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How confidence and controlling self-limiting beliefs helped Dixie thrive


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Proud Barkindji woman and entrepreneur Dixie Crawford is a woman of many talents. In this conversation with Larisha Jerome, she talks about getting back to Country, overcoming self-limiting beliefs and building confidence in the business world.  

This is a modified transcript of an episode of RBW: A podcast sharing Aboriginal and Torres Strait Islander women’s stories. To hear more, visit

Dixie: My name is Dixie Crawford. I am a Barkindji woman from Brewarrina and Broken Hill in far western New South Wales. I’m a Crawford and a Frail and I am currently living on Ngunawal Country. I am coming to you today from Gadigal land in Sydney.

Larisha: You’re doing a lot at the moment, so tell us a bit what you’re working on right now.

Dixie: I think the question is, what am I not working on? So, I’m a business owner, I own a company called Nganya, which means fire lighter in my Barkindji language. And I guess when you get to know me, you’ll understand why that is the most appropriate word to describe me and my business and the impact that we’re wanting to make and the work that we do with our clients. We specialise in developing reconciliation action plans and facilitating effective community engagement with government agencies and corporate businesses in this country.

Country, confidence and stopping self-limiting beliefs

Larisha: Dixie, you’re known for your confidence and your ‘don’t-hold-back’ attitude when it comes to business. Have you always had this approach or was it something you’ve had to learn along the way?

Dixie: Bit of both, I think, certainly in business. I don’t think anyone knows how to run a business until they’re running a business. So that’s something that I’ve had to develop and become familiar with and flex that muscle around needing to learn and then putting that learning into practice. I’ve always been a straight shooter, a very direct communicator. It’s the women that I’ve grown up with. It’s the community that I’ve come from that has taught me a lot about transparency and robust, uncomfortable conversations. And that’s what I grew up with seeing as a young kid, too, certainly the way that I live into my values of integrity and transparency today as an adult.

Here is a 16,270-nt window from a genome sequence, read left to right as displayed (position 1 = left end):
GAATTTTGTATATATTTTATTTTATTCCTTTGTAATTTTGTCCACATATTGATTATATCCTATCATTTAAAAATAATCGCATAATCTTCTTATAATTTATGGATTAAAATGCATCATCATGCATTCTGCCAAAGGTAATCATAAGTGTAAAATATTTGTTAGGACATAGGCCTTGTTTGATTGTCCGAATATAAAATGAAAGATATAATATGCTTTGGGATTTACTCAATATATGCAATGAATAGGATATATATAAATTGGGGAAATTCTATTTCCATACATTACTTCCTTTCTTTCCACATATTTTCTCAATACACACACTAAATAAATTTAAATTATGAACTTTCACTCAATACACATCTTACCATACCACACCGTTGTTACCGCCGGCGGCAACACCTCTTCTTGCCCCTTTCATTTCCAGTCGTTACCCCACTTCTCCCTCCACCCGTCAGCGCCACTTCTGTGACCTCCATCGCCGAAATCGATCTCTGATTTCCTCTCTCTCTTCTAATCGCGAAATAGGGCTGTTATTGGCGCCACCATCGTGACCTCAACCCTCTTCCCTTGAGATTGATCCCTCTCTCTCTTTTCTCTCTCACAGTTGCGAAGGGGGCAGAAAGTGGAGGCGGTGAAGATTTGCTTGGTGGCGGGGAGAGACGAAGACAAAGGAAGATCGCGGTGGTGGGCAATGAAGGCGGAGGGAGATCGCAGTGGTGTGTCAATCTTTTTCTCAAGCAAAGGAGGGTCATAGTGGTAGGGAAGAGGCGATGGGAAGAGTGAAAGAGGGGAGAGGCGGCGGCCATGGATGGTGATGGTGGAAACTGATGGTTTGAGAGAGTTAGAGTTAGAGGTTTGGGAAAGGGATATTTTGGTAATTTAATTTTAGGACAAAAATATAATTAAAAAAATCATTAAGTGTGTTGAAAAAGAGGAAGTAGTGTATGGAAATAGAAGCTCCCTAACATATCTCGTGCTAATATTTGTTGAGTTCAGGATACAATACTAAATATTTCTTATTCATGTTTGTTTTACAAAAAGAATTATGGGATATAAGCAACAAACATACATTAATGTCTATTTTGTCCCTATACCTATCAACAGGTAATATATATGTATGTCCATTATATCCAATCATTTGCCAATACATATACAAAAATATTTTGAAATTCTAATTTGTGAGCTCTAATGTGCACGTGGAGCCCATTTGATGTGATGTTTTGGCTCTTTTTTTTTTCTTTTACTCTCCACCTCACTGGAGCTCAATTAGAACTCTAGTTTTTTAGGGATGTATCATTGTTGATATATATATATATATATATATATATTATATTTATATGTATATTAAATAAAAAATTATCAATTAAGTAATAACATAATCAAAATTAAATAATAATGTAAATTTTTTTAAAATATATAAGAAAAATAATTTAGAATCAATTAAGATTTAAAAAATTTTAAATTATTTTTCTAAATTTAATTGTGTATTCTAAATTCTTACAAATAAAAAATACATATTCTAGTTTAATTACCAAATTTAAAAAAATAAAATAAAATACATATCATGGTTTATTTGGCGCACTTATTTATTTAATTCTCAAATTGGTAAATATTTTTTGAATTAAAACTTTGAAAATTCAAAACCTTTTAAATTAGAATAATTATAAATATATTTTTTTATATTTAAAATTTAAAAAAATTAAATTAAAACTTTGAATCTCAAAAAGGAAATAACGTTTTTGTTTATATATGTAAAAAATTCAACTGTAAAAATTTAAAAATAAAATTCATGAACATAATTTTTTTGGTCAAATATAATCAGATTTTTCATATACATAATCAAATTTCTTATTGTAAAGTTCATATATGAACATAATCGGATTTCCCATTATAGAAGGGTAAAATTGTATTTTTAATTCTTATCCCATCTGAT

Larisha: What role has your connection to country, kinship and spirituality played in your business?

Dixie: It’s probably my guiding my compass, if I’m to be honest. So, I am very much a business owner and a woman that strongly depends on her intuition. And I’ve gotten to that point in my life where I realise now the gut intuition that I have is my ancestors talking to me. It’s my grandmother, it’s my aunties, my uncles, my, you know, it is my culture, it’s my community, it’s my kinship. It’s everyone talking to me through my gut. I’m very much a person that follows her tummy and listens to what that is telling me.

It also keeps me grounded. I think sometimes, in business, you can get a bit ahead of yourself and you can want to move really quickly. I come from a community where it’s the country. Country is slow-paced, it moves at the pace of trust and it moves at the pace of what it needs to.

So, every now and again, when I get a bit too busy or I get a bit overwhelmed, which is quite often sometimes in business because we are growing so quickly at the moment, being able to tap into community and culture and just take a deep breath is something that I truly admire and, you know, I’m starting to really value you as a resource to guide me around what it is that I do and more importantly, what it is that I shouldn’t be doing.


Larisha: What do you do yourself to keep yourself grounded and practise that self-care for yourself?